Netflix's Castlevania Series Forgets What Makes the Games Work

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Netflix's Castlevania Series Forgets What Makes the Games Work

The question of what makes a Castlevania game tick will yield different responses from different people. Surveying this decades-old Konami franchise’s history demonstrates a lack of uniformity in play style, vision and quality. To some (myself included), the series was always at its strongest and most coherent in its earlier linear iterations, where any notions of a plot were nonexistent, and the play experience was defined by simple attacks and special-use items against the creatures of the night sprawled throughout the dregs of Transylvania. Others were more drawn to the complex and interconnected worlds of Symphony of the Night and its kin, while some younger players may have only cut their teeth on three-dimensional entries such as Lords of Shadow. Despite their myriad variations, each entry in this storied series displays an almost fetishistic love for pulse-driving action, for the macabre and for ancient gothic spires, stairways and mausoleums just dripping with dread.

The recent four-episode Netflix adaptation headed by popular comics writer Warren Ellis embodies this series’s slight identity crisis while also failing to embrace its core strengths. The show opens on a stunning view of Vlad Dracula Tepes’s castle, which a doctor-in-training named Lisa from the village of Lupu brazenly asserts her way into. She reveals herself to be in search of its owner’s rumored arcane scientific knowledge. From here, a flimsy inciting incident—after clearly delineating his lack of empathy or concern for the human race, Dracula invites her into his study and the two marry and become academic colleagues—leads to her being burnt at the stake after failing to conceal any and all paraphernalia of witchcraft and magic from the clergymen of the Wallachian city of Targoviste. A year and a handful of monotonous and repetitive dialogues later, Dracula summons a pogrom of demonic beasts from hell to punish the townsfolk for their transgression against him, murdering nearly everyone in Targoviste. The information that Lisa was murdered, that Dracula is not happy about it and that he has given the townsfolk an entire year to retreat from Targoviste before he destroys it is tediously reiterated by Dracula in this scene, nullifying the need for nearly the entirety of the episode’s twenty-three and a half minute runtime.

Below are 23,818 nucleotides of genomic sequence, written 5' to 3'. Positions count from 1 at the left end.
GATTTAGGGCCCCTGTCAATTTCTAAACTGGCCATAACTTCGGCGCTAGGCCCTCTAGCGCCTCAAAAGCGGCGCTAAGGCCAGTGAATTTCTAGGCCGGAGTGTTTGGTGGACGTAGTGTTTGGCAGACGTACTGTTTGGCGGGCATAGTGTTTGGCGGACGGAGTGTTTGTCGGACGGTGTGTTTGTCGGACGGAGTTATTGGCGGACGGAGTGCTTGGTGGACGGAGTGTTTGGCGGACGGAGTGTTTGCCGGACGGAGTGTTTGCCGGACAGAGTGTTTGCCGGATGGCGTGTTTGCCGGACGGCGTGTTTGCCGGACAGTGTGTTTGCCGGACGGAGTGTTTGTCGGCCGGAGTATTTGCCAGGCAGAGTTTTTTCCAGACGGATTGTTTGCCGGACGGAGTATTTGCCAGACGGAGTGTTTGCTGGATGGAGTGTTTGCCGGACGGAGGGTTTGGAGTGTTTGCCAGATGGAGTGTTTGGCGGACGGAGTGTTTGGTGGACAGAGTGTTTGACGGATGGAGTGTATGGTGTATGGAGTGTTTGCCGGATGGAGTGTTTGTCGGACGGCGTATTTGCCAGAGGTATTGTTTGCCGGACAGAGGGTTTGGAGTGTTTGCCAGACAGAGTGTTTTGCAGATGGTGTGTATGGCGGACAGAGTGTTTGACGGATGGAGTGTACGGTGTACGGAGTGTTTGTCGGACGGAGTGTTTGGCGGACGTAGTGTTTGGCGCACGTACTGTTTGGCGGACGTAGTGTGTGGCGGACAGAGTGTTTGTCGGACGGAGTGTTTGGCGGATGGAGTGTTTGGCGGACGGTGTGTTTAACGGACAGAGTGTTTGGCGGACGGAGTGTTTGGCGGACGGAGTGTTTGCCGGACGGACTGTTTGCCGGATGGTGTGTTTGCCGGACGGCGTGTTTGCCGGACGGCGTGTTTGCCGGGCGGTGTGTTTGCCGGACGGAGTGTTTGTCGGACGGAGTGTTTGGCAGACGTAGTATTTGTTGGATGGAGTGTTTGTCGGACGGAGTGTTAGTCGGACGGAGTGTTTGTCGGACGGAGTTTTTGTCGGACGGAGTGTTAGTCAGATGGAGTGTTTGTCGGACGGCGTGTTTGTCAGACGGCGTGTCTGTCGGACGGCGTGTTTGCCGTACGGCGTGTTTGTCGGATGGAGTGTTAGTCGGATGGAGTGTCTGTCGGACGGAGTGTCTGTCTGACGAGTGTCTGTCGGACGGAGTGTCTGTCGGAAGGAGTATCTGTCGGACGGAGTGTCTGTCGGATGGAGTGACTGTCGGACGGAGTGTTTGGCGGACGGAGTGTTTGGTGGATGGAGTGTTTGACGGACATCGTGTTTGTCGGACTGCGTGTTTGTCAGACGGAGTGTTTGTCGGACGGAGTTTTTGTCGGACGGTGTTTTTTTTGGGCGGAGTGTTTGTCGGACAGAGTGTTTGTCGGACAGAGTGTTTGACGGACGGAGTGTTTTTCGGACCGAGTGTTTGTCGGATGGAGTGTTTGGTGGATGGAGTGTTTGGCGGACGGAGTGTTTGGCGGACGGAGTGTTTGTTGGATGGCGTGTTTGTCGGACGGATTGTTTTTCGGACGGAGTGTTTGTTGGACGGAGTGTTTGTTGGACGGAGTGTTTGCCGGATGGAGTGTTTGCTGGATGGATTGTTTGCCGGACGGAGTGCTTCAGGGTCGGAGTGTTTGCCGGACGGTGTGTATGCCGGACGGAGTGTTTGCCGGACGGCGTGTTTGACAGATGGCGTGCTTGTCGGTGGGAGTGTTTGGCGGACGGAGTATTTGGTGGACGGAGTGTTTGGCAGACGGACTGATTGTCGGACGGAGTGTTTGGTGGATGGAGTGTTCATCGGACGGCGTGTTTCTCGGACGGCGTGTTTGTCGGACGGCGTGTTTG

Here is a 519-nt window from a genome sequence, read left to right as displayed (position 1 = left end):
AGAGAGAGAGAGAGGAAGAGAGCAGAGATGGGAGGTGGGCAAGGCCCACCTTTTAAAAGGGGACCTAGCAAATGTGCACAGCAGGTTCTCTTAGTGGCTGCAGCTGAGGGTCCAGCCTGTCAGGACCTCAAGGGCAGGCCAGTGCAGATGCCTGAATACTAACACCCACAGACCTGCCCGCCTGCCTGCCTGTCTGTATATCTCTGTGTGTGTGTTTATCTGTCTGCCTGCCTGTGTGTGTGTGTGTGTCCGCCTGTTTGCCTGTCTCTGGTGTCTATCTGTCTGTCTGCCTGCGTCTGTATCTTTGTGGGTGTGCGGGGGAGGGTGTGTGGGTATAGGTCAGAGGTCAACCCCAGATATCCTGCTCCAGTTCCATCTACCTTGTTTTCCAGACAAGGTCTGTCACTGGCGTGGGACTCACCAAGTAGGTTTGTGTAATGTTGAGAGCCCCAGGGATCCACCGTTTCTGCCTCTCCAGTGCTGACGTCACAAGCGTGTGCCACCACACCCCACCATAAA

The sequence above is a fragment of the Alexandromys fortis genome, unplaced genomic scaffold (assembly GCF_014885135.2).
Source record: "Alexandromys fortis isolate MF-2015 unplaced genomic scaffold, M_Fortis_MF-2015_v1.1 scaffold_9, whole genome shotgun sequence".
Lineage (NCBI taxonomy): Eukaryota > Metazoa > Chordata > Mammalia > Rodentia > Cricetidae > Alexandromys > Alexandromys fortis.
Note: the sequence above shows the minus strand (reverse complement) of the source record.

Ironic as it may be to belabor the specifics of this series’s premiere episode, this brief synopsis demonstrates the show’s desire to over-explain the known, all the while drawing out the process of getting to what really matters. That opening shot of the first game for the NES, where Simon Belmont struts with a goofy swagger that only a self-professed vampire hunter could muster up to the metallic gates of Dracula’s castle, communicates so much about this game and its world with so little. There’s simply no fluff here. Conversely, not a single monster is whipped by the show’s protagonist Trevor until three-quarters through its only season so far, and he never actually steps foot in a damn castle. Attempts at humanizing Dracula are absurd and become moot when his role here inevitably reverts itself back to typical antagonistic horror villain tropes.